Sudan Reopens Airspace After Crushing Bashir Loyalists’ Mutiny



Credit BBC



Sudan says it has reopened Khartoum international airport following the closure of its airspace during clashes on Tuesday between the army and a security force loyal to the former leader Omar al Bashir.


The head of Sudan’s sovereign council Lt Gen Abdel Fattah al-Burhan said two soldiers had been killed in the struggle to bring the revolt to an end.


The general said he would never allow a coup to succeed and that the army was in full control.


The government has described Tuesday’s unrest led by former members of the National Intelligence Service as a mutiny over severance pay.


It has accused a former intelligence chief, Salah Gosh, of being responsible.



Shooting broke out earlier on Tuesday in the capital Khartoum and some explosions were heard.


The agency, the General Intelligence Service, is being disbanded.


The government says the row is a mutiny over severance pay, but there were concerns about an attempt to derail the political transition.


A senior member of the ruling Sovereign Council, Gen Mohammed Hamdan Dagalo, known as Hemeti, has accused former intelligence chief Salah Gosh of being behind the unrest.

He said that while he did not consider the incident a coup attempt, such action would not be tolerated.


BBC World Service Africa Editor Will Ross says there have long been fears that the stability of Sudan could be tested by once powerful figures who are against the major reforms carried out since Bashir’s overthrow in April last year.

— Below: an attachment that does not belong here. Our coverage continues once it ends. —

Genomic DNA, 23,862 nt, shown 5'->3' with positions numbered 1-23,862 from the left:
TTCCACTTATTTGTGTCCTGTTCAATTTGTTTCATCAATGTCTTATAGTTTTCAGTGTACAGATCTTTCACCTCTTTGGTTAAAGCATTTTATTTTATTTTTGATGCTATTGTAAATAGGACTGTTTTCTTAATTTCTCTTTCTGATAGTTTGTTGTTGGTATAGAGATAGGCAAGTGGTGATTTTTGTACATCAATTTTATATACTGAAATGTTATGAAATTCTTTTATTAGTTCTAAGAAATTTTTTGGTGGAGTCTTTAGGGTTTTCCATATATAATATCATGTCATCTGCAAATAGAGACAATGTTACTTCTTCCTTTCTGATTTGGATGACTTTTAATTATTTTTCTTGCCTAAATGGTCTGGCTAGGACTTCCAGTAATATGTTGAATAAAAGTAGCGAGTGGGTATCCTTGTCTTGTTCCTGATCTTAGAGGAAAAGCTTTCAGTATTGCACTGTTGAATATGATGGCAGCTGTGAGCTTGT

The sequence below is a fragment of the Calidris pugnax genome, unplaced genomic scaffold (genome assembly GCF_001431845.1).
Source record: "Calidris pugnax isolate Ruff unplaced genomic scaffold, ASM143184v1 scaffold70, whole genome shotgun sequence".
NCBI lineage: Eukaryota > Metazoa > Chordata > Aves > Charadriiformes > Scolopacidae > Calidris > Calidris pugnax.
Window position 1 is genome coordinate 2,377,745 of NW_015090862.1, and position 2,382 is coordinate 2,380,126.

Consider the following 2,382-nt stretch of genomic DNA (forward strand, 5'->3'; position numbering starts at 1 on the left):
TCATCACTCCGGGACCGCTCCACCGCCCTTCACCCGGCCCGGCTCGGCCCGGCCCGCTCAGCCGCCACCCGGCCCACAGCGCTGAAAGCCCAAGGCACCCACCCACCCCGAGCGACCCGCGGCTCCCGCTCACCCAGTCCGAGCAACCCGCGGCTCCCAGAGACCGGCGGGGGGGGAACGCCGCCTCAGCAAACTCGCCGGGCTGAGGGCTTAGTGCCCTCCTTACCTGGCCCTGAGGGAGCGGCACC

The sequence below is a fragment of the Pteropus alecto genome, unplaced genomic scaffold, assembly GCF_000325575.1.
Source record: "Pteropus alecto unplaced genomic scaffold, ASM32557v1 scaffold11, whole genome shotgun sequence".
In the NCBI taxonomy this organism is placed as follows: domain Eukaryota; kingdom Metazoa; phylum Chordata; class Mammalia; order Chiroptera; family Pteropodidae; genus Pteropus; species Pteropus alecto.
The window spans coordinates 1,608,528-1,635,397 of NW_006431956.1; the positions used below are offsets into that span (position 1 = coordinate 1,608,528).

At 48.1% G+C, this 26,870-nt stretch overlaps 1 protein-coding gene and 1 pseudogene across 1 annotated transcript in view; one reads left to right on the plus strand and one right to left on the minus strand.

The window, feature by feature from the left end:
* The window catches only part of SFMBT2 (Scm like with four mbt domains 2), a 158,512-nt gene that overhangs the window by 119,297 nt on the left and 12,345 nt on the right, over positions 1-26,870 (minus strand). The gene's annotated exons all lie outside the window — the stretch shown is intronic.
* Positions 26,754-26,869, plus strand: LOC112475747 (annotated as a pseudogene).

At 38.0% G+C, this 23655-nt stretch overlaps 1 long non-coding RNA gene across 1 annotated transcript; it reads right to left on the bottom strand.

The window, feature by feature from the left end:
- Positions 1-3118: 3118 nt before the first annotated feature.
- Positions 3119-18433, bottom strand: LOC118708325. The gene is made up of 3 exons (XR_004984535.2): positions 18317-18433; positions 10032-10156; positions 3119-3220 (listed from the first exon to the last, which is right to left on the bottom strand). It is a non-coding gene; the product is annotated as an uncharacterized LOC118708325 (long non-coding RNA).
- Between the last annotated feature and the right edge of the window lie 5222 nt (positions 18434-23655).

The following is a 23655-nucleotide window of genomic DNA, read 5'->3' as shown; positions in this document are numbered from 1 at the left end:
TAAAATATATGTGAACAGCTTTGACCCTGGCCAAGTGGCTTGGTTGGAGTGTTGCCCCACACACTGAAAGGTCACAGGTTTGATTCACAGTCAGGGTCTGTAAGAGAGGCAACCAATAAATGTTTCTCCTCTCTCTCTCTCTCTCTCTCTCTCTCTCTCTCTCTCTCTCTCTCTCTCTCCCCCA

Soldiers from the intelligence agency posted videos of their colleagues firing heavy weapons into the night sky in a show of force.


Reuters news agency quoted residents as saying there was some fighting in a northern district of Khartoum, and a security building was seized by mutineers near the airport.

Meanwhile the AFP news agency said five people were wounded in the shootings.


But military sources said that government troops had now taken back control after negotiations of several buildings from which the mutineers had fired on them.


The country’s main protest group had earlier called for an end to “these irresponsible operations that are causing terror among citizens”.


At least 170 people were killed during the months-long crackdown against the protest movement last year. The unit, then known as the National Intelligence and Security Service, played a major part in the crackdown.


Bashir was eventually overthrown by the military, 30 years after he took power in a coup.


He was sentenced to two years in a social reform facility for corruption in December.